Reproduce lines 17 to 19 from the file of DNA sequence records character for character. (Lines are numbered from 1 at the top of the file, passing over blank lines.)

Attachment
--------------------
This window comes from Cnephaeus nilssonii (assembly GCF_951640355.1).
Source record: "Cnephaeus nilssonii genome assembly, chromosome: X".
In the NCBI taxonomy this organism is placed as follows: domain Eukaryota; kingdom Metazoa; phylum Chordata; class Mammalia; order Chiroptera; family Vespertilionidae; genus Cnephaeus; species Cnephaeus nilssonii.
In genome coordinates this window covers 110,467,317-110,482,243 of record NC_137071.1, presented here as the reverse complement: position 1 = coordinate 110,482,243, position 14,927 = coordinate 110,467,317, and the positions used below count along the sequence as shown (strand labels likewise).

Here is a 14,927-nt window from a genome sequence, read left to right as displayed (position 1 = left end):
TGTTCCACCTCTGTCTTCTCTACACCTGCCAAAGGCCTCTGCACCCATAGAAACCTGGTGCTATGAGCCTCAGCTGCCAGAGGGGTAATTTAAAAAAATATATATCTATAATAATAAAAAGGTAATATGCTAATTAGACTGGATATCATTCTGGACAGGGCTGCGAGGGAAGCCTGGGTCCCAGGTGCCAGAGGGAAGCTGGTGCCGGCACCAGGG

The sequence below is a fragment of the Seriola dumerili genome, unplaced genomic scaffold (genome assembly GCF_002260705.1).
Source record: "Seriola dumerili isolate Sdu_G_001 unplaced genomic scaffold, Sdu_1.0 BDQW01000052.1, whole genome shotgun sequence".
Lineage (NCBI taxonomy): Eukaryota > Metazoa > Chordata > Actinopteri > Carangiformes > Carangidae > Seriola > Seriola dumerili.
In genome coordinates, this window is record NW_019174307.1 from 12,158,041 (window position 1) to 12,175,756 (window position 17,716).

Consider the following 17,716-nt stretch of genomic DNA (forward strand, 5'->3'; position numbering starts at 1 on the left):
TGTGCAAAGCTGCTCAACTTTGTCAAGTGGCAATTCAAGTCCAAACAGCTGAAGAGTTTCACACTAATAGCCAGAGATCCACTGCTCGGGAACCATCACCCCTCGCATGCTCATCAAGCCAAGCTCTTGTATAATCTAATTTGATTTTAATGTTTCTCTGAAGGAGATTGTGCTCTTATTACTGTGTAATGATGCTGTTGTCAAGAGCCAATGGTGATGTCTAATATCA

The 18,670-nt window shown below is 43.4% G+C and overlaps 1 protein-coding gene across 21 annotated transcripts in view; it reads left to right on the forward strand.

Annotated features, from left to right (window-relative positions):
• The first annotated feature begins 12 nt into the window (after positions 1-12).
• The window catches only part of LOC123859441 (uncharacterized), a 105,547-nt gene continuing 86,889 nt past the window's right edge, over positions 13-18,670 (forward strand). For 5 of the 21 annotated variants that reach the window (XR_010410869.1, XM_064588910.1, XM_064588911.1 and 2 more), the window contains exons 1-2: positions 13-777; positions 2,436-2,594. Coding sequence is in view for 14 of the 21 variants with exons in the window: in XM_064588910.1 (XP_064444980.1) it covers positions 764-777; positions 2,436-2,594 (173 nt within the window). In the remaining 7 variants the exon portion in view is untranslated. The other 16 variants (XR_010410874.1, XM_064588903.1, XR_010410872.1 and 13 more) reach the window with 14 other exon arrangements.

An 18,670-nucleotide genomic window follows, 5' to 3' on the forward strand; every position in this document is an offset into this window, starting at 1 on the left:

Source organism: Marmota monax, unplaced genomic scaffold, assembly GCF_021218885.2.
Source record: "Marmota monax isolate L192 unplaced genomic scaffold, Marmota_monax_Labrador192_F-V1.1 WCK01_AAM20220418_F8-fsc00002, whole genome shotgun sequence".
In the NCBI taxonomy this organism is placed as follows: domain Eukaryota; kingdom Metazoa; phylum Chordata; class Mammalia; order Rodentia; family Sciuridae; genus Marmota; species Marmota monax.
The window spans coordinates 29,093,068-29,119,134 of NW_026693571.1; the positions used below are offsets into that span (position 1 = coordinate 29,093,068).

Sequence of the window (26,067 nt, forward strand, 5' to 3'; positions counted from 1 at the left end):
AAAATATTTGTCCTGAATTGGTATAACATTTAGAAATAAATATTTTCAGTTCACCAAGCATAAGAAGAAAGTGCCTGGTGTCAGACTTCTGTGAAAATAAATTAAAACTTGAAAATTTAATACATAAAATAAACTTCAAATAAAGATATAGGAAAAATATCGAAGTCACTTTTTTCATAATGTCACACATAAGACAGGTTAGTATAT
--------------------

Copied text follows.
An 18,670-nucleotide genomic window follows, 5' to 3' on the forward strand; every position in this document is an offset into this window, starting at 1 on the left:

Source organism: Marmota monax, unplaced genomic scaffold, assembly GCF_021218885.2.
Source record: "Marmota monax isolate L192 unplaced genomic scaffold, Marmota_monax_Labrador192_F-V1.1 WCK01_AAM20220418_F8-fsc00002, whole genome shotgun sequence".